Chapter 9

RETURN TO SHAMAN SHACK

1990-10-01, Coca


"In such moments of illumination, it seems to them (Poets) that 
all ordinary life and they with it are nothing more than pictures 
limned  on  a lovely curtain; and only behind this  curtain  does 
genuine, true life go on."

           'Pictor's Metamorphosis'      Hermann Hesse


"Destiny is the name we give our bad habits when we realize they 
cannot be changed."

          'The Earth Will Shake'    Robert Anton Wilson


So ....... To bring you up to date, Dear Reader. After the initial visit to Union Base and Don Emilio, a short return to Quito, then off to Cumbaya for a visit that evolved into a Shamanic Vision Quest with a good friend under the auspices of Maestro L. Only three days after the first Ayahuasca session, passing through Quito, I run into the Urban Shaman, Don Celso, from an earlier chapter, and he persuades me to guide two of his acolytes back to Don Emilio's two days later;

Are you with me Super Troopers?

"Got to get back to that Shaman Shack. Yea Baby, to that Shaman Shack!"

Dagmar, the German doctoral candidate and her friend Patricia, also working on a doctorate, had heard fabled rumors of Don Emilio and Ayahuasca, yet had never journeyed into the jungle. They had experienced Limpias from other Curanderos, but neither had consumed the potent jungle juice.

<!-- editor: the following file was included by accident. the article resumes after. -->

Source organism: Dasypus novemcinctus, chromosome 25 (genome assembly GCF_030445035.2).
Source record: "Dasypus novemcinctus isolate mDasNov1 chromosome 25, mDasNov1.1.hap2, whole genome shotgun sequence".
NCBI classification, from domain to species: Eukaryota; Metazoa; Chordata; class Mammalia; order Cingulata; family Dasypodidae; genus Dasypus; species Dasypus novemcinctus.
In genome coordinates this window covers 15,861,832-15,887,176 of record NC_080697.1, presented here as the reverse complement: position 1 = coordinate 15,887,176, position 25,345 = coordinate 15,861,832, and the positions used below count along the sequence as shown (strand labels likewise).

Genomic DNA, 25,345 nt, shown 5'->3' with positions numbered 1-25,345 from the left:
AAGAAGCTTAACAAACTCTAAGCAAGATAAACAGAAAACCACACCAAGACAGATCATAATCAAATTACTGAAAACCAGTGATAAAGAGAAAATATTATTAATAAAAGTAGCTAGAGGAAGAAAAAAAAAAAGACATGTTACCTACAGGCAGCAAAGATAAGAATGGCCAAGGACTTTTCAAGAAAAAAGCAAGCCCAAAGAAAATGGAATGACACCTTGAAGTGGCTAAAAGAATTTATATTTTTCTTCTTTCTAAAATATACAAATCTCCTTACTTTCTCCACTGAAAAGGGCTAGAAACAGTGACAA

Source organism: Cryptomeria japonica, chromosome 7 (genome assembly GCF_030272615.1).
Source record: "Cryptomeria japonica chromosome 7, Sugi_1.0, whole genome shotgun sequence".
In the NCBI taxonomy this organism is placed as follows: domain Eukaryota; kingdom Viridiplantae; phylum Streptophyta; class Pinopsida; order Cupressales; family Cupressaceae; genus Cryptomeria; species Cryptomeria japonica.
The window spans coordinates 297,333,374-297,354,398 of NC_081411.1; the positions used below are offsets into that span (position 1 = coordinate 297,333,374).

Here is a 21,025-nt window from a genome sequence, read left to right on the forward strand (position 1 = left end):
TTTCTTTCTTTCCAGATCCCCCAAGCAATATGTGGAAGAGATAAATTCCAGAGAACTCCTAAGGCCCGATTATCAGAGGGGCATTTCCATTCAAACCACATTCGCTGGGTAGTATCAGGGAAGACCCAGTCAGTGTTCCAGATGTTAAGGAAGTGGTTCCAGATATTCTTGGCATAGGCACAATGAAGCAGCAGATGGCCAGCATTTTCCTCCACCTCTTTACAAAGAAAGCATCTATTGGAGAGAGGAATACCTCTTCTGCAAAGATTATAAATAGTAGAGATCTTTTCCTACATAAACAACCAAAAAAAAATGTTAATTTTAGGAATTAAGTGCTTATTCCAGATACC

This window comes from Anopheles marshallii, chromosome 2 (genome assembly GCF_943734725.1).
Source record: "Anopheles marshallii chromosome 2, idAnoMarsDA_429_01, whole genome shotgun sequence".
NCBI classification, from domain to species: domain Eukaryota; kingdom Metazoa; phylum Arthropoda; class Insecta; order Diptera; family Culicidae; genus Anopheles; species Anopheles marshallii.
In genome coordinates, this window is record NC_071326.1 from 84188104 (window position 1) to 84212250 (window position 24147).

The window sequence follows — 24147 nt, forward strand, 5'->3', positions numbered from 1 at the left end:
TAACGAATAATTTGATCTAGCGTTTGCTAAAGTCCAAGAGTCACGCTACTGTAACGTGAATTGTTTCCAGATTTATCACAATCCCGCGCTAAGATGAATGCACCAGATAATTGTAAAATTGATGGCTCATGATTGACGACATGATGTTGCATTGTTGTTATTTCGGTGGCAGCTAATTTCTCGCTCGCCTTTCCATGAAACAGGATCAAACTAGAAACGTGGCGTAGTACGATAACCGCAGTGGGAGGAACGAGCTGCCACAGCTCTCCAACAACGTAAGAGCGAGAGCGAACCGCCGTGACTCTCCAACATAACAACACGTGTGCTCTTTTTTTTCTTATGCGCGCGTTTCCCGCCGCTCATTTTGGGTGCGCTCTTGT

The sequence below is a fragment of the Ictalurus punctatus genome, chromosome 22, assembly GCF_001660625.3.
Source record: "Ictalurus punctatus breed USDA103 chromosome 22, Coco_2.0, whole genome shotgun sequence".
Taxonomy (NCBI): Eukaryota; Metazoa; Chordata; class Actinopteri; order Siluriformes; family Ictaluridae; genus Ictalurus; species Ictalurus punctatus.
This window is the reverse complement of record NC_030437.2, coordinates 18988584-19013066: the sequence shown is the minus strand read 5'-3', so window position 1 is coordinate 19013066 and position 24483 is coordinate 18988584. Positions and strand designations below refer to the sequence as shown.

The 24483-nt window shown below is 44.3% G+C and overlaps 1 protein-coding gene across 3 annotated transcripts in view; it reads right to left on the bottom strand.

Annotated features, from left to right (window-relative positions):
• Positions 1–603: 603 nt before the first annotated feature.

Dagmar was scared down to her bones. Patricia was excited.

Left Quito, directly for Puyo, a small town on the southern edge of El Oriente, the Selva. Arriving late in the day, quickly picked up a few things for the Curandero. Some Full Blanco cigarettes, bottles of Jockey Club cologne, and of course that retched firewater, Puro.

I discovered from my last visit that commercial Traigo, or Aguardiente, was not good enough. You can always find in these native towns a local who makes a stronger elixir called Puro. It is somewhat analogous to what folks in the SouthEastern U.S. call 'Shine'.

Made from sugarcane, Puro has the force of rocket fuel. Don Emilio drinks his like coffee for breakfast.

Caught a jungle taxi, no more than an old beat-up truck, in Puyo and proceeded to Union Base, the Curandero's home. Don Emilio was waiting for us at his door, and informed me that he knew I was coming with two new people.

He had seen this in a dream, and already had a vat of Ayahuasca brewing.